NC State Extension Publications


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Yellow tuft, or downy mildew, is caused by the water mold fungus Sclerophthora macrospora. The disease occurs on most turfgrass species, but is most common in creeping bentgrass or annual bluegrass putting greens. The disease is most damaging in areas that are poorly drained, over-irrigated, or have excessive thatch accumulations. Symptoms of yellow tuft appear in small, yellow spots that are scattered across the turf stand. On occasion, the spots may appear to follow drainage patterns. Closer examination reveals that the yellow spots are slightly raised above the turf canopy. The affected plants will pull easily from the turf to reveal dense clusters of yellowed tillers emanating from a single crown. This profuse tillering is referred to as a “witches’ broom” symptom, and is caused by production of hormones by the pathogen in the crown of infected plants.

Development Factors

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The yellow tuft pathogen is active during periods of cool, wet weather. The disease is most common in wet, poorly drained areas or where excessive irrigation is applied. The disease may occur in well-drained areas following periods of frequent rainfall.

Cultural Control

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Ensuring adequate surface and subsurface drainage is the most effective way to prevent yellow tuft problems. When constructing new turf areas, avoid establishing turf in low lying areas that will collect water and remain saturated for extended periods. If necessary, install subsurface drainage to carry water away from wet areas. Cultivate and topdress on a regular basis to reduce compaction, minimize thatch accumulation, and encourage rapid drainage.

Chemical Control

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Fungicides containing mefenoxam and metalaxyl are known to be very effective against yellow tuft. The effectiveness of other products is not well known. Curative control of yellow tuft is difficult, so a preventative fungicide program should be implemented in areas where the disease has been a persistent problem. Make applications on a 14 to 21-day interval during cool, wet conditions that are conducive to yellow tuft development.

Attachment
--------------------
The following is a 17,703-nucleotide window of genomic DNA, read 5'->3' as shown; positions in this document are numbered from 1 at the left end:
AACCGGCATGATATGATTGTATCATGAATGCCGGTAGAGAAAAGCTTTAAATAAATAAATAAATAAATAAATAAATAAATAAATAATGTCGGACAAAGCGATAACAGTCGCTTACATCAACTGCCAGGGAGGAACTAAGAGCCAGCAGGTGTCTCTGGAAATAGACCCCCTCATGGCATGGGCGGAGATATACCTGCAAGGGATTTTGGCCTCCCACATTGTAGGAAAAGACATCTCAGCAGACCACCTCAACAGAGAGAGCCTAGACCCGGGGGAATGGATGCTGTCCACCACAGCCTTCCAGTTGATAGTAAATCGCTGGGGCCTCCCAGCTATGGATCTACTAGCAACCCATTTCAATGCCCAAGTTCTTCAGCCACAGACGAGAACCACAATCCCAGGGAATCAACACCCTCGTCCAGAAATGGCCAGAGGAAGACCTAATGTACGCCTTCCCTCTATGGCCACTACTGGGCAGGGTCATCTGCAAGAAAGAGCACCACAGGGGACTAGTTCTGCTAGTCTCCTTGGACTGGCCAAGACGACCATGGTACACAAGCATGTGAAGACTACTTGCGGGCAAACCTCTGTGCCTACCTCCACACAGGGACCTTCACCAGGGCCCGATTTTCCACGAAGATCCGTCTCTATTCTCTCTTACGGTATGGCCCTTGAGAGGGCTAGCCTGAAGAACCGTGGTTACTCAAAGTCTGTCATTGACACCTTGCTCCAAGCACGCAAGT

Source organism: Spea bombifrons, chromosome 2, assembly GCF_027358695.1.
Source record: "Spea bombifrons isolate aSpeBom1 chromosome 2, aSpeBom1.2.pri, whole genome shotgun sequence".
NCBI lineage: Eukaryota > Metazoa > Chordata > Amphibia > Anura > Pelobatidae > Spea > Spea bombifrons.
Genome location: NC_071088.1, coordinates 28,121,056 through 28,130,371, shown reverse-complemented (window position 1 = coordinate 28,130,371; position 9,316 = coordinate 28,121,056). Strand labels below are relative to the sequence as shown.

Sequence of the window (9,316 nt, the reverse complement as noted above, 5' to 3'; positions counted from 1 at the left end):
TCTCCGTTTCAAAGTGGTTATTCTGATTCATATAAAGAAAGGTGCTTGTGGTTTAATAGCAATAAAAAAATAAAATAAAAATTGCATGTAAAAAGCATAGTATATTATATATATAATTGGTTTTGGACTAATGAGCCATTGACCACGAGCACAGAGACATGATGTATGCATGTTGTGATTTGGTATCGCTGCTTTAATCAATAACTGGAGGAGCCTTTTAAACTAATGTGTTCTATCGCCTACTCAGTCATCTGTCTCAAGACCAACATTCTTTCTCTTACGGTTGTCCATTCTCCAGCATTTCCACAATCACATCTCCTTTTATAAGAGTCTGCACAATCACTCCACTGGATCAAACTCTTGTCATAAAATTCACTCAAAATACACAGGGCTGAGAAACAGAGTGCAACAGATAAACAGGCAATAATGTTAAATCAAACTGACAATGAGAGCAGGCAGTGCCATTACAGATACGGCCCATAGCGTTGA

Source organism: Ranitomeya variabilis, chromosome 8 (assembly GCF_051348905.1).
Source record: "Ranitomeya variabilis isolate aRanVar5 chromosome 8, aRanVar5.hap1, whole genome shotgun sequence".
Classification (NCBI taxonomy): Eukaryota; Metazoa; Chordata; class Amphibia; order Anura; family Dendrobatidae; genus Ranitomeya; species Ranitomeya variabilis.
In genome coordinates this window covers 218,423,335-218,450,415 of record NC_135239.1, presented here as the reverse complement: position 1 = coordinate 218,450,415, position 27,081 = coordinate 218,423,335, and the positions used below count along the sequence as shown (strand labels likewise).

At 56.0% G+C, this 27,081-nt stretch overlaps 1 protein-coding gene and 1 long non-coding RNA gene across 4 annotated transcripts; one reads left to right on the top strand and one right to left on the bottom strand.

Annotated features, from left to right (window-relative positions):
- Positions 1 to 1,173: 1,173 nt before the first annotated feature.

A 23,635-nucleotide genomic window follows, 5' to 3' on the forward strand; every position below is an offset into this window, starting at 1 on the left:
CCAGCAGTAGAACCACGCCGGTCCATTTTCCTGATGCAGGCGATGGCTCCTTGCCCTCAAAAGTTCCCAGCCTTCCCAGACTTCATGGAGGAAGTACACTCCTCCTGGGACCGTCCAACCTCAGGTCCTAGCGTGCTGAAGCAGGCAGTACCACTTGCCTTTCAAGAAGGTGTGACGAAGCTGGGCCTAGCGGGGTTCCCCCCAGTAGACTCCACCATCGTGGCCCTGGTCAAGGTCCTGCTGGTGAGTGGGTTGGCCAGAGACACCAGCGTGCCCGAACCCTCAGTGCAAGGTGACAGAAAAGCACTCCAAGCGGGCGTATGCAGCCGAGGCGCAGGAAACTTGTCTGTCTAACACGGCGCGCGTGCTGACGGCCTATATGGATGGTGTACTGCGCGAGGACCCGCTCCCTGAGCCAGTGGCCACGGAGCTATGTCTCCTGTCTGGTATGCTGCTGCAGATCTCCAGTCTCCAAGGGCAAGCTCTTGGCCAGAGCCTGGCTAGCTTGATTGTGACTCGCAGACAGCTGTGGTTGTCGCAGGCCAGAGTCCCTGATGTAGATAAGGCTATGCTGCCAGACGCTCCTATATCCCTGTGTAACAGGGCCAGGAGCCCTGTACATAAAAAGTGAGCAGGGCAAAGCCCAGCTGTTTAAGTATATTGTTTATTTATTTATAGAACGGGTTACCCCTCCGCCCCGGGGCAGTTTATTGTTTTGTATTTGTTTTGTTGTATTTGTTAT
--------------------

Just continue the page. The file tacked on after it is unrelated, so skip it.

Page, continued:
* Products marked with an asterisk are not labeled for home lawn use.

Fungicide and Formulation1 Amount of Formulation2 Application Interval (Days)3 Efficacy Rating Resistance Risk FRAC Code4
fosetyl Al
(Signature Xtra Stressgard)*

4 to 8
2 to 6

14 to 21
14 to 21
+ Low 33
(Subdue Maxx)
(Subdue G)

0.28 to 0.56
0.5 to 1
12.5 to 25

10 to 21
10 to 21
10 to 14
+++ Medium 4
mefentrifluconazole + pyraclostrobin (Navicon)* 0.7 to 0.87 14 to 28 ? ? 3/11
1 Other trade names with the same active ingredients are labeled for use on turfgrasses and can be used according to label directions.
2 Units are oz, fl oz, or lb depending on formulation. Apply fungicides in 2 to 5 gallons of water per 1,000 square feet according to label directions. Use lower rates for preventive and higher rates for curative applications.
3 Use shorter intervals when conditions are very favorable for disease.
4 Fungicide Resistance Action Committe code. Products with same code have the same mode of action and are in the same chemical class.
* Products marked with an asterisk are not labeled for home lawn use.
Efficacy Rating
++++ = excellent control when conditions are highly favorable for disease development
+++ = good control when disease pressure is high, excellent control when disease pressure is moderate
++ = good control when disease pressure is moderate, excellent control when disease pressure is low
+ = good control when disease pressure is low
? = not rated due to insufficient data
Resistance Risk
Low = Rotate to different chemical class after 3-4 applications; tank mixing not necessary
Medium = Rotate to different chemical class after 1-2 applications; tank-mixing with low or medium risk product recommended
High = Rotate to different chemical class after EVERY application; tank-mix with low or medium risk product for EVERY application
? = not rated due to insufficient data

Species Data

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    • April to September
    • spots
    • no distinct leaf symptoms
    • yellow
    • none
Yellow tuft.

Figure 1. Yellow tuft.

Yellow tuft.

Figure 2. Yellow tuft.

Yellow tuft root / crown symptoms.

Figure 3. Yellow tuft root / crown symptoms.

Yellow tuft root / crown symptoms.

Figure 4. Yellow tuft root / crown symptoms.


Extension Coordinator
Entomology & Plant Pathology
Associate Professor
Entomology and Plant Pathology

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Publication date: Nov. 10, 2017
Revised: Dec. 16, 2019

Recommendations for the use of agricultural chemicals are included in this publication as a convenience to the reader. The use of brand names and any mention or listing of commercial products or services in this publication does not imply endorsement by NC State University or N.C. A&T State University nor discrimination against similar products or services not mentioned. Individuals who use agricultural chemicals are responsible for ensuring that the intended use complies with current regulations and conforms to the product label. Be sure to obtain current information about usage regulations and examine a current product label before applying any chemical. For assistance, contact your local N.C. Cooperative Extension county center.

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